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Kranzberg

February 18, 2008

Kranzberg’s First Law: “Technology is neither good nor bad, nor is it neutral.” is quoted in our reading The Information Technology Revolution. 

The ability to digitally deliver information has brought innovative ways to generate income.  I search the internet quite often while attempting to locate new and current ways to grab the attention of students, interest them and communicate better with them.  One web site I have reviewed over the past year and a half is SecondLife.  The following URL gives a good break down of what the site offers: (http://secondlife.com/whatis/ ). 

This web site began as a virtual world for members to gather and experience a separate dimension of their life.  Basically, the member would create a new life for him/herself via the use of an “avatar”.  As time has passed the membership has quickly adapted to an “in world” experiment in which members buy, sell, rent, invest and carry on a myriad of activities that generate real income.  See the CNN coverage: http://money.cnn.com/2006/11/09/technology/fastforward_secondlife.fortune/index.htm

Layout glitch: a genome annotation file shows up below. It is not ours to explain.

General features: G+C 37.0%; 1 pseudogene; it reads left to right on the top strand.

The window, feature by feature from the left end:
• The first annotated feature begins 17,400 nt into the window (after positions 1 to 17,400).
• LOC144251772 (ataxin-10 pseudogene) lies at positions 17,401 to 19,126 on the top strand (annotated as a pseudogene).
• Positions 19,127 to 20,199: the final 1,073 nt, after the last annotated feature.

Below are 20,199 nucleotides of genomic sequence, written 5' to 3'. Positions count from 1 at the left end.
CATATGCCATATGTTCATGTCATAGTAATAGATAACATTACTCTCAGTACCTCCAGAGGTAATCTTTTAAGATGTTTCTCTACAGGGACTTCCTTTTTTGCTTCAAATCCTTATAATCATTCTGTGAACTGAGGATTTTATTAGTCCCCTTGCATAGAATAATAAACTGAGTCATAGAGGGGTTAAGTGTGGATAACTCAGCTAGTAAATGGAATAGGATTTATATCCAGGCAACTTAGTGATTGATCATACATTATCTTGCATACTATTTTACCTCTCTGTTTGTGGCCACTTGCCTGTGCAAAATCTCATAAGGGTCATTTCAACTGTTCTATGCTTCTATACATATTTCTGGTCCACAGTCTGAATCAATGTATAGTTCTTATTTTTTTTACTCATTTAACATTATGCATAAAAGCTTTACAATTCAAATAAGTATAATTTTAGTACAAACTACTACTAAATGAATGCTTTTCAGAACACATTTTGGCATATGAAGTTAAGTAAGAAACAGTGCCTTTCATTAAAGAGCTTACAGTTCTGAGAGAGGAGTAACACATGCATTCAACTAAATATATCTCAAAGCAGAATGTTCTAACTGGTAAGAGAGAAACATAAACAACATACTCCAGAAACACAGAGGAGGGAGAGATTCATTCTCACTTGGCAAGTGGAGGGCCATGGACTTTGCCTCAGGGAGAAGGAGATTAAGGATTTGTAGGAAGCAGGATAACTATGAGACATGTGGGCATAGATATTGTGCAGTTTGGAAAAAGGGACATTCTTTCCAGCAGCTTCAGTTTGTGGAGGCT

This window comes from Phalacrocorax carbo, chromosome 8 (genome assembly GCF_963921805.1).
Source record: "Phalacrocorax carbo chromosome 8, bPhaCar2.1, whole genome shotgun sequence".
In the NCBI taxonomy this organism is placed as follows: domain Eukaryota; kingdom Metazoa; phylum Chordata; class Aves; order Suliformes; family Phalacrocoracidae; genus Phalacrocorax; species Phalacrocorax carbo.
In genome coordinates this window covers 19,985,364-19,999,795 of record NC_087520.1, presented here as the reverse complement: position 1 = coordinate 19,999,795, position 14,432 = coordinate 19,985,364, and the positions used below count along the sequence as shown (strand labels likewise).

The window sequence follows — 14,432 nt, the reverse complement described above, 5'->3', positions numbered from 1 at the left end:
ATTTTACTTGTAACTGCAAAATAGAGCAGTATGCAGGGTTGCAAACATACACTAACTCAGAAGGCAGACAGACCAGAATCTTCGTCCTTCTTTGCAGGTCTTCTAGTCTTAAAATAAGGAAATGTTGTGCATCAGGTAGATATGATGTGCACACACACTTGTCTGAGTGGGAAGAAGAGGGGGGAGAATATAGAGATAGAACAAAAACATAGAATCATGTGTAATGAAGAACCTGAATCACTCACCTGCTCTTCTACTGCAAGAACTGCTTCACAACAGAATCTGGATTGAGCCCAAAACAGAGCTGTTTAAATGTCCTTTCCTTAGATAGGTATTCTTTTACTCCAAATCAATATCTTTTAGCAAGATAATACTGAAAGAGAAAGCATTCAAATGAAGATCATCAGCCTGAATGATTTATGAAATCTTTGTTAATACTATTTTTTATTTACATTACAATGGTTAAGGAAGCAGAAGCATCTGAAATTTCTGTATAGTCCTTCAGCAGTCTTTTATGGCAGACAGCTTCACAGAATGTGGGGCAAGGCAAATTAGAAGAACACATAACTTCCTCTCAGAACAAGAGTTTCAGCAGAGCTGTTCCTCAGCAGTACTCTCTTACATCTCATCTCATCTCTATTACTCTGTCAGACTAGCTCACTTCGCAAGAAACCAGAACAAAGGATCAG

I believe this is only the edge of development in terms of a new economy.  It amazes me that this use of virtual/artificial intelligence has become a global market place.  As it evolves the question that comes to my mind is how far will this segment of the economy come to drive larger societal economies.

 

I am a bit unclear, but it appears that this combination of technology, group membership and culture may have great effect upon the livelihood of segments of society which have often been overlooked (although very competent), such as the physically challenged or disabled and even the aged and those under the minimum age standard.  News reports and projections tell us that a sizable amount of our population in the U.S. will be retired and drawing benefits by 2015/2025.  This will leave a smaller segment of society in the “working age” category.  Such income possibilities could be viable as alternatives for Seniors to supplement incomes and help support the retirement system.  This of course may call for some major changes in income tax calculation for those who are disabled or otherwise drawing benefits.  Other potentially needed changes would be reduction of the minimum age for workers.

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